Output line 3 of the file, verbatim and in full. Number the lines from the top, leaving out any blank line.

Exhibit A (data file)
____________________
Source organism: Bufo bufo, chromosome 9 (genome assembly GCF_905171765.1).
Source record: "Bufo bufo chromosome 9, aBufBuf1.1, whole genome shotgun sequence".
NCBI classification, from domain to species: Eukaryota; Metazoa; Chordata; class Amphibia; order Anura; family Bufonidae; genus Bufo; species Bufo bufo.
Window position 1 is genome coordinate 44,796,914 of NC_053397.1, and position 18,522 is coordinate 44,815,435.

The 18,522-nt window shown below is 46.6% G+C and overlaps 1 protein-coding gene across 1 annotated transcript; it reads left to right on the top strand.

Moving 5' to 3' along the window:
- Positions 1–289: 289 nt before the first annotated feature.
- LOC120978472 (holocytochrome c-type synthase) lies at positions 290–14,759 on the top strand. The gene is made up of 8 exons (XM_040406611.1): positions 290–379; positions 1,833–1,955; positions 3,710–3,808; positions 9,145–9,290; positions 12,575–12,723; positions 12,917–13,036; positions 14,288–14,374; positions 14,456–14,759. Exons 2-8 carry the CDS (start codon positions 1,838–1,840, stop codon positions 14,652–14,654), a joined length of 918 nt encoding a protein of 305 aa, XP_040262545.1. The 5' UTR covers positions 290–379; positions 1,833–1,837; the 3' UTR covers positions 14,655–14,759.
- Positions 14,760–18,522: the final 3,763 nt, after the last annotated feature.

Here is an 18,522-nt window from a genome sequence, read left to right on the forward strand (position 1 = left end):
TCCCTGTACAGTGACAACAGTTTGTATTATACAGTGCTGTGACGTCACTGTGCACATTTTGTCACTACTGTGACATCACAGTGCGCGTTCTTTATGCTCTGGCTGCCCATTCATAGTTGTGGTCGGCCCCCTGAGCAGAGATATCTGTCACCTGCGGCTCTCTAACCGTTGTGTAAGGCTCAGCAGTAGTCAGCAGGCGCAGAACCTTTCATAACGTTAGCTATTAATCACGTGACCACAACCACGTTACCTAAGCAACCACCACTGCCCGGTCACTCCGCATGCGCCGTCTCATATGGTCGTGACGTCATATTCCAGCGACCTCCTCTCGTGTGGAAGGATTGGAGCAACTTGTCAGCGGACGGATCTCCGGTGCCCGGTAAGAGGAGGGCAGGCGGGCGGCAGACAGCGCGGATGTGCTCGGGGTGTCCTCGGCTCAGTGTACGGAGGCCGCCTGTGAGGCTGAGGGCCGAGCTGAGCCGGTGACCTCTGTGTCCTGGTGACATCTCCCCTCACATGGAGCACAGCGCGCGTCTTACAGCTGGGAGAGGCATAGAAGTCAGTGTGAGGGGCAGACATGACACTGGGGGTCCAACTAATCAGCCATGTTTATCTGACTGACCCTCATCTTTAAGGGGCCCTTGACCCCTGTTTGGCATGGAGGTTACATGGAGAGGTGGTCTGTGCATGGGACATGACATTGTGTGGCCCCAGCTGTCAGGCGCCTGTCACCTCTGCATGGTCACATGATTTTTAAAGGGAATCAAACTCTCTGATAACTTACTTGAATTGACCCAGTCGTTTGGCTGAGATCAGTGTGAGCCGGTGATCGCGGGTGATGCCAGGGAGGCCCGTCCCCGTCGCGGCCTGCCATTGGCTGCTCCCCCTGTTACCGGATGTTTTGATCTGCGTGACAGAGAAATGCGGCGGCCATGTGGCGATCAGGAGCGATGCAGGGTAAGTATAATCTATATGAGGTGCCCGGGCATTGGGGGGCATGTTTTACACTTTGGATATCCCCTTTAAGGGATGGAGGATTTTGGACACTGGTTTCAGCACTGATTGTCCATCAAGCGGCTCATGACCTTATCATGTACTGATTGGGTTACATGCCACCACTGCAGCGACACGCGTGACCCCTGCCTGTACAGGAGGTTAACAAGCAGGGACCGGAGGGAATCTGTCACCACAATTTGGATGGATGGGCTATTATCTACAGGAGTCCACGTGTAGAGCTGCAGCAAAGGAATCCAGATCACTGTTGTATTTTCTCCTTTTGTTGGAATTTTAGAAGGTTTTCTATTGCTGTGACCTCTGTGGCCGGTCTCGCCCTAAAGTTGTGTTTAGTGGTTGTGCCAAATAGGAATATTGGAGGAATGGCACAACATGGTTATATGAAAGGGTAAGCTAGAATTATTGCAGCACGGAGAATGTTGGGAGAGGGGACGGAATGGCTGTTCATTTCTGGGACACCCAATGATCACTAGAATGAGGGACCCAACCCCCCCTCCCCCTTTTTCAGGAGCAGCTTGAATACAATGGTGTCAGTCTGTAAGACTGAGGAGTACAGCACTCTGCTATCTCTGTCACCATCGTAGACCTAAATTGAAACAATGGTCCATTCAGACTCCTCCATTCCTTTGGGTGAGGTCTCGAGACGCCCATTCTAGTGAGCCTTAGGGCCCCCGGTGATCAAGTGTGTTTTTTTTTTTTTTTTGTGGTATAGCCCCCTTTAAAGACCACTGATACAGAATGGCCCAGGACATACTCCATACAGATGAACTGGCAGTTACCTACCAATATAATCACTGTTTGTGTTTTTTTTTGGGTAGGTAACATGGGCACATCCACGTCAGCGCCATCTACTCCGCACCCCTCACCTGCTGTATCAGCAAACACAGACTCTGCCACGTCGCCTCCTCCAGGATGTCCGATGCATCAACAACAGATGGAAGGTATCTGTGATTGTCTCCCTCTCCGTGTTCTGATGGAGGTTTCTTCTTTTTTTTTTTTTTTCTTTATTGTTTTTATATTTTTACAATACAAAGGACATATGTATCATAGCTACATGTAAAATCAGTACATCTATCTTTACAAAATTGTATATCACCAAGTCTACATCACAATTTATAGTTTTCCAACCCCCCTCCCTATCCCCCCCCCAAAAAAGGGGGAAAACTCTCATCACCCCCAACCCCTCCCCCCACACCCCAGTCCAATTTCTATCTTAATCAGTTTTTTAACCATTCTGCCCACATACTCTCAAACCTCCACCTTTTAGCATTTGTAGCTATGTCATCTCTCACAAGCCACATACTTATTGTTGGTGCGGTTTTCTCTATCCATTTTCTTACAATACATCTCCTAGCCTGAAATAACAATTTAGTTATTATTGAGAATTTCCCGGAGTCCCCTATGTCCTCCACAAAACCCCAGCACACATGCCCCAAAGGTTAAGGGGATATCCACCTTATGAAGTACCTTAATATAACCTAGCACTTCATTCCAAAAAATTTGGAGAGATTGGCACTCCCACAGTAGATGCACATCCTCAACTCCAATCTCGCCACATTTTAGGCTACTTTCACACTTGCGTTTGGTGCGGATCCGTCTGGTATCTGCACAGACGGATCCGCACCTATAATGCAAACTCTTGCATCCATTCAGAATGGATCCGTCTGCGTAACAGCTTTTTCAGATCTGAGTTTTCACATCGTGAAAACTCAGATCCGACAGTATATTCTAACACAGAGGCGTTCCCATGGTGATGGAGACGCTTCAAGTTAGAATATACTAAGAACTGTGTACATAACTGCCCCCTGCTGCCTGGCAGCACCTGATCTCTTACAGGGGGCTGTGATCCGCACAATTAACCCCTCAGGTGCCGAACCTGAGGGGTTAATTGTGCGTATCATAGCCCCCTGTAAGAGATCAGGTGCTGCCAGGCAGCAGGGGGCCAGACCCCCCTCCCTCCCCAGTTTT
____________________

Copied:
NCBI classification, from domain to species: Eukaryota; Metazoa; Chordata; class Amphibia; order Anura; family Bufonidae; genus Bufo; species Bufo bufo.